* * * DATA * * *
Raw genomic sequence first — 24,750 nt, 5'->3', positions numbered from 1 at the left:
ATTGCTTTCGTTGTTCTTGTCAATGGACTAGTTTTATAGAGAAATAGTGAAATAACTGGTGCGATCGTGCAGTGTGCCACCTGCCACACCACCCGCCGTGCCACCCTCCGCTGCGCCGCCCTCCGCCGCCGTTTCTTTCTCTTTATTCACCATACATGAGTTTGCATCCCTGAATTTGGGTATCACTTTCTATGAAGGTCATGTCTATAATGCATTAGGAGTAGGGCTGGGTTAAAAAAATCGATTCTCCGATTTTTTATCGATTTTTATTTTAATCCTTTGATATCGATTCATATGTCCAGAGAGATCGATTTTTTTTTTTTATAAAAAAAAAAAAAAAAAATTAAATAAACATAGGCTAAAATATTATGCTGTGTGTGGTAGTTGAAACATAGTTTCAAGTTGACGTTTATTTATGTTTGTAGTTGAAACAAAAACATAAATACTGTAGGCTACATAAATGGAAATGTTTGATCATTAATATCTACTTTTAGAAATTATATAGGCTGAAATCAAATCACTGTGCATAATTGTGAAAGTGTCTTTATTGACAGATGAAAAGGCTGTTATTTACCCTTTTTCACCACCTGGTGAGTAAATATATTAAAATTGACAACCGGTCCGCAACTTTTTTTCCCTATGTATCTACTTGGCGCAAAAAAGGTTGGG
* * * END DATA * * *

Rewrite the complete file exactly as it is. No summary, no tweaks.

Raw genomic sequence first — 24,750 nt, 5'->3', positions numbered from 1 at the left:
ATTGCTTTCGTTGTTCTTGTCAATGGACTAGTTTTATAGAGAAATAGTGAAATAACTGGTGCGATCGTGCAGTGTGCCACCTGCCACACCACCCGCCGTGCCACCCTCCGCTGCGCCGCCCTCCGCCGCCGTTTCTTTCTCTTTATTCACCATACATGAGTTTGCATCCCTGAATTTGGGTATCACTTTCTATGAAGGTCATGTCTATAATGCATTAGGAGTAGGGCTGGGTTAAAAAAATCGATTCTCCGATTTTTTATCGATTTTTATTTTAATCCTTTGATATCGATTCATATGTCCAGAGAGATCGATTTTTTTTTTTTATAAAAAAAAAAAAAAAAAATTAAATAAACATAGGCTAAAATATTATGCTGTGTGTGGTAGTTGAAACATAGTTTCAAGTTGACGTTTATTTATGTTTGTAGTTGAAACAAAAACATAAATACTGTAGGCTACATAAATGGAAATGTTTGATCATTAATATCTACTTTTAGAAATTATATAGGCTGAAATCAAATCACTGTGCATAATTGTGAAAGTGTCTTTATTGACAGATGAAAAGGCTGTTATTTACCCTTTTTCACCACCTGGTGAGTAAATATATTAAAATTGACAACCGGTCCGCAACTTTTTTTCCCTATGTATCTACTTGGCGCAAAAAAGGTTGGG